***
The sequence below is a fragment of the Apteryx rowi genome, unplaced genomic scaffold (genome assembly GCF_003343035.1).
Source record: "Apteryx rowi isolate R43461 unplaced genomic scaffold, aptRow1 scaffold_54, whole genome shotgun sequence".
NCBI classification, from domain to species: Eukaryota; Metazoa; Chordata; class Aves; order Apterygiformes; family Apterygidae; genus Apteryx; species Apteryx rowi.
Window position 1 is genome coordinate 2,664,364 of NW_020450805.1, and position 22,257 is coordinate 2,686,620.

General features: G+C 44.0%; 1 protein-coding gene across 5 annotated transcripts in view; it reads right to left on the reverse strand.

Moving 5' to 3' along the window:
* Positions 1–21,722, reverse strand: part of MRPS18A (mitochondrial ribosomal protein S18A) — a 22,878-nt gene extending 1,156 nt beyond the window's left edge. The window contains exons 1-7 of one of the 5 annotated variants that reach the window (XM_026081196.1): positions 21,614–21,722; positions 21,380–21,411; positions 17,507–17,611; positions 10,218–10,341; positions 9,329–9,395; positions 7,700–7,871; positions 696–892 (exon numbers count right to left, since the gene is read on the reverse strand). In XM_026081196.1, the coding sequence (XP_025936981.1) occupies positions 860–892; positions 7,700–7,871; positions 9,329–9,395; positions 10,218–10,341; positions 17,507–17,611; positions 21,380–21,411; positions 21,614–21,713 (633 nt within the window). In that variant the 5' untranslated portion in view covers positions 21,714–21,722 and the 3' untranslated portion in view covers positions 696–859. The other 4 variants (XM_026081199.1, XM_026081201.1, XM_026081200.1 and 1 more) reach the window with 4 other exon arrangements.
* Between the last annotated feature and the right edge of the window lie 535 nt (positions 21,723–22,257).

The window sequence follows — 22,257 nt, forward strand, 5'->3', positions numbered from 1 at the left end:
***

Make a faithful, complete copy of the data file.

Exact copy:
The sequence below is a fragment of the Apteryx rowi genome, unplaced genomic scaffold (genome assembly GCF_003343035.1).
Source record: "Apteryx rowi isolate R43461 unplaced genomic scaffold, aptRow1 scaffold_54, whole genome shotgun sequence".
NCBI classification, from domain to species: Eukaryota; Metazoa; Chordata; class Aves; order Apterygiformes; family Apterygidae; genus Apteryx; species Apteryx rowi.
Window position 1 is genome coordinate 2,664,364 of NW_020450805.1, and position 22,257 is coordinate 2,686,620.

General features: G+C 44.0%; 1 protein-coding gene across 5 annotated transcripts in view; it reads right to left on the reverse strand.

Moving 5' to 3' along the window:
* Positions 1–21,722, reverse strand: part of MRPS18A (mitochondrial ribosomal protein S18A) — a 22,878-nt gene extending 1,156 nt beyond the window's left edge. The window contains exons 1-7 of one of the 5 annotated variants that reach the window (XM_026081196.1): positions 21,614–21,722; positions 21,380–21,411; positions 17,507–17,611; positions 10,218–10,341; positions 9,329–9,395; positions 7,700–7,871; positions 696–892 (exon numbers count right to left, since the gene is read on the reverse strand). In XM_026081196.1, the coding sequence (XP_025936981.1) occupies positions 860–892; positions 7,700–7,871; positions 9,329–9,395; positions 10,218–10,341; positions 17,507–17,611; positions 21,380–21,411; positions 21,614–21,713 (633 nt within the window). In that variant the 5' untranslated portion in view covers positions 21,714–21,722 and the 3' untranslated portion in view covers positions 696–859. The other 4 variants (XM_026081199.1, XM_026081201.1, XM_026081200.1 and 1 more) reach the window with 4 other exon arrangements.
* Between the last annotated feature and the right edge of the window lie 535 nt (positions 21,723–22,257).

The window sequence follows — 22,257 nt, forward strand, 5'->3', positions numbered from 1 at the left end: